As the fourth quarter begins, Eight Ventures’ Smart Whales portfolio, our only all-stock portfolio, has beaten the S&P500 by 22.6% in 2020. Measured against the Dow’s stable of blue chips, the Smart Whales portfolio has outperformed by 27.4%. When markets dropped dramatically in the late-February-through-March timeframe, Smart Whales’ drop was shallow and the rally since late March has exceeded that of the broader market. This outperformance has been accomplished with a diverse portfolio of 20 stocks exhibiting less risk than either the S&P500 or the Dow Jones Industrial Average.

To analyze this, let’s employ the gold standard metric for measuring portfolio management, Jensen’s Alpha, which combines a portfolio’s returns and risk profile. Considering risk is always key when evaluating investment returns. Just think, if you are betting the farm for just a little more return in a bull market, you can actually beat the market and not have positive Alpha, or risk-adjusted excess returns.

Smart Whales seeks positive Alpha by leveraging the work of the world’s top performing buy-and-hold oriented investors, mirroring their strong conviction buys meeting certain criteria. The investment managers tracked by Smart Whales have created incredible wealth over the preceding decades and this model hinges on the simple presumption that our roster of young Warren Buffet’s will not forget how to make good money in markets.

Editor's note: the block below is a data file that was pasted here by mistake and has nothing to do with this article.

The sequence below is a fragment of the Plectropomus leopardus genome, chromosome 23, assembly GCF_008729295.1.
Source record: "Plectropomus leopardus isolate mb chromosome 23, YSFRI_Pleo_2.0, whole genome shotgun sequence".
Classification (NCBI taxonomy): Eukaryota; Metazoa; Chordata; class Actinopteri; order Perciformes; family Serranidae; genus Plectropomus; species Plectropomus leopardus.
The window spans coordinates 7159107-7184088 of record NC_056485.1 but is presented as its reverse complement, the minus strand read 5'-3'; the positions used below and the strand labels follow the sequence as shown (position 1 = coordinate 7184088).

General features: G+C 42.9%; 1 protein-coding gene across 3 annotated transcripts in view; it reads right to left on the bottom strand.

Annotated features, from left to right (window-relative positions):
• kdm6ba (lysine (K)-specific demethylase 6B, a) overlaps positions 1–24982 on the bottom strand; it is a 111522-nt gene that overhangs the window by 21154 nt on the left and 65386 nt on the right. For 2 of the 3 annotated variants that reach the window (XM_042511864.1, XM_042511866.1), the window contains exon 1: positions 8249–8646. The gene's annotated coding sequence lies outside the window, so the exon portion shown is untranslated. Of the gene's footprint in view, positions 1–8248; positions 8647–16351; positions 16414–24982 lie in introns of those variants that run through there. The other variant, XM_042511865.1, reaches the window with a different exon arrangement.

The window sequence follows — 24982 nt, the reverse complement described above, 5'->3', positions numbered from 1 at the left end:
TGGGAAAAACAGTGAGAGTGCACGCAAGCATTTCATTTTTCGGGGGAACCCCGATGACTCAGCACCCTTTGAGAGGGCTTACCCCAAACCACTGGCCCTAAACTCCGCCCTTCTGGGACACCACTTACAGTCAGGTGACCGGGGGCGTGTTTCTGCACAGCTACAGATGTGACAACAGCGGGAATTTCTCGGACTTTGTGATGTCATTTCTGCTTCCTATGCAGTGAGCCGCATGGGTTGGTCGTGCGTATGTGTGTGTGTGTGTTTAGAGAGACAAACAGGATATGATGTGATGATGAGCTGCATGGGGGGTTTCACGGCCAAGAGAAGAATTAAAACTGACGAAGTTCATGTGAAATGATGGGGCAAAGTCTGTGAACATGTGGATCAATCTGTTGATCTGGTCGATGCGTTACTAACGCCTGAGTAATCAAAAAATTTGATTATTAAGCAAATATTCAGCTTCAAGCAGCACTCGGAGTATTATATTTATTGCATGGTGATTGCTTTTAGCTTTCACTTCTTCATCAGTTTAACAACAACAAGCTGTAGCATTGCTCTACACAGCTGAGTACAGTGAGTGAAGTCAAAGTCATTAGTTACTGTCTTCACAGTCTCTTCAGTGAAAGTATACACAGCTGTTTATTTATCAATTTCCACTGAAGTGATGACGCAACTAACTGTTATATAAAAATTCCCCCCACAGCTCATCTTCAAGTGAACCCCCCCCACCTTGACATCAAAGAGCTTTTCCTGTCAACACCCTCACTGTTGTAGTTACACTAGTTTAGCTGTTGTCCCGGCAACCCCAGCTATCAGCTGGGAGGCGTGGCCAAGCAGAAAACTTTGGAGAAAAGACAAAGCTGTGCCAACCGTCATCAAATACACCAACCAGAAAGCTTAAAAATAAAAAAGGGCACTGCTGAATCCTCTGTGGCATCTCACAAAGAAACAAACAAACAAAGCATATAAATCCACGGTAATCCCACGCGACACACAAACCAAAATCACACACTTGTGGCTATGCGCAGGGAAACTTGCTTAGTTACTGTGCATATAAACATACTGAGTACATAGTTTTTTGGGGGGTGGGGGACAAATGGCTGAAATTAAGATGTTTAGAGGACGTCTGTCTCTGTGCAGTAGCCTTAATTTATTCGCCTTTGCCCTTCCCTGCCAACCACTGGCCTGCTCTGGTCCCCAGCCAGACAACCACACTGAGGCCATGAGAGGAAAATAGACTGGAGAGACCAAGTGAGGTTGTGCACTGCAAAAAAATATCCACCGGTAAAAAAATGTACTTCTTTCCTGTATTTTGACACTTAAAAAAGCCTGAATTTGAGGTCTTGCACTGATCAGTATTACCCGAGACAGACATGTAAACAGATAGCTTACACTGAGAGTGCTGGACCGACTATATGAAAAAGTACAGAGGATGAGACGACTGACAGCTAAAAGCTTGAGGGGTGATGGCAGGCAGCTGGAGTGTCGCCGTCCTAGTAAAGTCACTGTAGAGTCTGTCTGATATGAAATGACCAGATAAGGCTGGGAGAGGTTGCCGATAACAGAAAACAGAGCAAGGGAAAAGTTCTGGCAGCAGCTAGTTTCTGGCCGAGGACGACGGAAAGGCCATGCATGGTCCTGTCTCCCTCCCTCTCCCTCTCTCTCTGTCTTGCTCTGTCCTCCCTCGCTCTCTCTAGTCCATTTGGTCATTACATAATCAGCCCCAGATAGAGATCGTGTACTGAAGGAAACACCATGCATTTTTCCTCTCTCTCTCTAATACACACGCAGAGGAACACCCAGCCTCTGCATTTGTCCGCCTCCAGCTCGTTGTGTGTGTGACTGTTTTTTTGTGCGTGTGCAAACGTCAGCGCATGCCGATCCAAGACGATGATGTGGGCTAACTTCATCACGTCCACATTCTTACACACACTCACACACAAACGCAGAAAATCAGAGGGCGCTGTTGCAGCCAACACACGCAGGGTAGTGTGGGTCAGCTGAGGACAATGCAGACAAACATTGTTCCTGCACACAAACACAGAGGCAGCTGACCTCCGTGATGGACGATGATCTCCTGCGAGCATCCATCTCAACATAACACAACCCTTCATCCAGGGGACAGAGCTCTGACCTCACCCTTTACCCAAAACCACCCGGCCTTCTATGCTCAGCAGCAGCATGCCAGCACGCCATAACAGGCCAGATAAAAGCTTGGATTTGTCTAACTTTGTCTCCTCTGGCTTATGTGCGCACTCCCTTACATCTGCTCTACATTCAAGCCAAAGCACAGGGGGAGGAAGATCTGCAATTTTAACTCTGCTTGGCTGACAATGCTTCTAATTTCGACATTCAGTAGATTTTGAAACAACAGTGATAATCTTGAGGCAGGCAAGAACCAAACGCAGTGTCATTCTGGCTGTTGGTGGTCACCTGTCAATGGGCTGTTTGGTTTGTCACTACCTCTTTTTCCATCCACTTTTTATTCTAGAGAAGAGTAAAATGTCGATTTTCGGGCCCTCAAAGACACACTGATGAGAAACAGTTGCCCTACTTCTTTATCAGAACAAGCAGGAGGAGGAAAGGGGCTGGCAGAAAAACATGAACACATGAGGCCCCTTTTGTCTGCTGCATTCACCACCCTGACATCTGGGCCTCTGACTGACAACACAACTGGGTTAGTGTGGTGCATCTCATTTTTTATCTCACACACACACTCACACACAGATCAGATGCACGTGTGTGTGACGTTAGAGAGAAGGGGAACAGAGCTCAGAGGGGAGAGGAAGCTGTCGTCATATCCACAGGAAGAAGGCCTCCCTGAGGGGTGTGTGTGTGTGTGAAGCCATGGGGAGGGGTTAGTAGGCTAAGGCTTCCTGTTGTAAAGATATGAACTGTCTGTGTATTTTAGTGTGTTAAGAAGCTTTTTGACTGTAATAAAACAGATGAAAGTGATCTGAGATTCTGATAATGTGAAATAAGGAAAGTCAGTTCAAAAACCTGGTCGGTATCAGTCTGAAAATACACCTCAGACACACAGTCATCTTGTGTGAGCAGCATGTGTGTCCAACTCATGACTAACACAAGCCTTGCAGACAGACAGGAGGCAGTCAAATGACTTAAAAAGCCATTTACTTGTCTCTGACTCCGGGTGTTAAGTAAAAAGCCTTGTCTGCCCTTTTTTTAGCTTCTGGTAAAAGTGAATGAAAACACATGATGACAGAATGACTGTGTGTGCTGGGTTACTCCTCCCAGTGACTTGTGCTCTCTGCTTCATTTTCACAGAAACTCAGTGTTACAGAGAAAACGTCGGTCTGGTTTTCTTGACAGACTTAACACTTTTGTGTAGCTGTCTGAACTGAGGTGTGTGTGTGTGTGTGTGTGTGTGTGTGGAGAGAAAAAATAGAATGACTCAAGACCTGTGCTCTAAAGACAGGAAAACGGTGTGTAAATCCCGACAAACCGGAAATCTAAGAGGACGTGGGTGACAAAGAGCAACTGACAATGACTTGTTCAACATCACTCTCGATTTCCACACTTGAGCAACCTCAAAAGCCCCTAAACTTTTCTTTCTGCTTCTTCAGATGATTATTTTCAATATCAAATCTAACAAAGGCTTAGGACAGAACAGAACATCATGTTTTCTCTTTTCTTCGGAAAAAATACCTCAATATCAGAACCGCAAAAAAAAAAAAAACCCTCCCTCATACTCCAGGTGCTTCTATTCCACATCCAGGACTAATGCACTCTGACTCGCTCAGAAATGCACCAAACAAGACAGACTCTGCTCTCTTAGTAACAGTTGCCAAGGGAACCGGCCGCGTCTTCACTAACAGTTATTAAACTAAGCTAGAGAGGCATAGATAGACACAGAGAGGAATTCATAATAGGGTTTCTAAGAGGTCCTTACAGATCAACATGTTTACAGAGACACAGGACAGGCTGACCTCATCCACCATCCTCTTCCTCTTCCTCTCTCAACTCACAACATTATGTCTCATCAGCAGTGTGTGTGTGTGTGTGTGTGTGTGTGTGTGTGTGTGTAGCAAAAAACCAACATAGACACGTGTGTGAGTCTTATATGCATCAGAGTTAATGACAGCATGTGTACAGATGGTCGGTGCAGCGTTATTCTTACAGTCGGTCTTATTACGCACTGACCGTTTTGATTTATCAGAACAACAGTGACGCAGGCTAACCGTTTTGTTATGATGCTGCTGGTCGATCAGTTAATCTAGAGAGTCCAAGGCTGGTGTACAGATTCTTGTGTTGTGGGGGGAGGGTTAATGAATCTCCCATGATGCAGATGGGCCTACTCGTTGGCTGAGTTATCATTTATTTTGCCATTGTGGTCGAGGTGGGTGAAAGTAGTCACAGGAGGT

Jensen’s Alpha for the Smart Whales portfolio: 22.6

(not an error; the Alpha happens to equal the outperformance number)


Every investor should demand a simple, powerful plan and their analysis should begin with the following questions about their current course of action.

  • Do I have an investment strategy? Do I have good reason to believe it will work?
  • What are my returns? Am I accomplishing positive Alpha?
  • How much risk is in my portfolio?

In the end, if someone has beat the S&P500 by 30% in 2020 with a beta of less than 1, they are literally the .1% and should probably keep doing what they are doing. Conversely, in the instance that someone doesn’t have good answers to the questions above, they should interview a few investment advisers with a goal of finding one that does.


Additional Background (Nerds-only Section)

Jensen’s Alpha defined:

Jensen’s Alpha, also known as the Jensen’s Performance Index, is the gold standard measure of the excess returns earned by the portfolio compared to returns suggested by the Capital Asset Pricing Model (CAPM). Alpha is represented by the symbol α. The value of the excess return may be positive, negative, or zero. The CAPM model itself provides risk-adjusted returns, meaning it takes into account the risk of the security. Therefore, if a security is fairly priced, its actual returns will be the same as CAPM. The Alpha in this case will be 0. If, however, the security earns even more than the risk-adjusted returns, it will have a positive Alpha. Negative alpha indicates that the portfolio has not earned its required return. A higher Alpha is always desirable by portfolio managers. Jensen’s alpha focuses only on non-diversifiable, relevant risk by using beta and CAPM.

The formula for Jensen’s Alpha:

αp = Rp – (Rf + (Rm – Rf)βp

  • Rp = Returns of the Portfolio
  • Rf = Risk-free rate
  • β = Stock’s beta
  • Rm = Market return

Risk defined:

The metric for portfolio risk is “weighted beta” (or “portfolio beta”). Using the S&P 500 as the benchmark, meaning the S&500 has a beta (or volatility) of 1, the Smart Whales portfolio has a beta of .9867. This means the Smart Whales portfolio is less risky than the S&P500.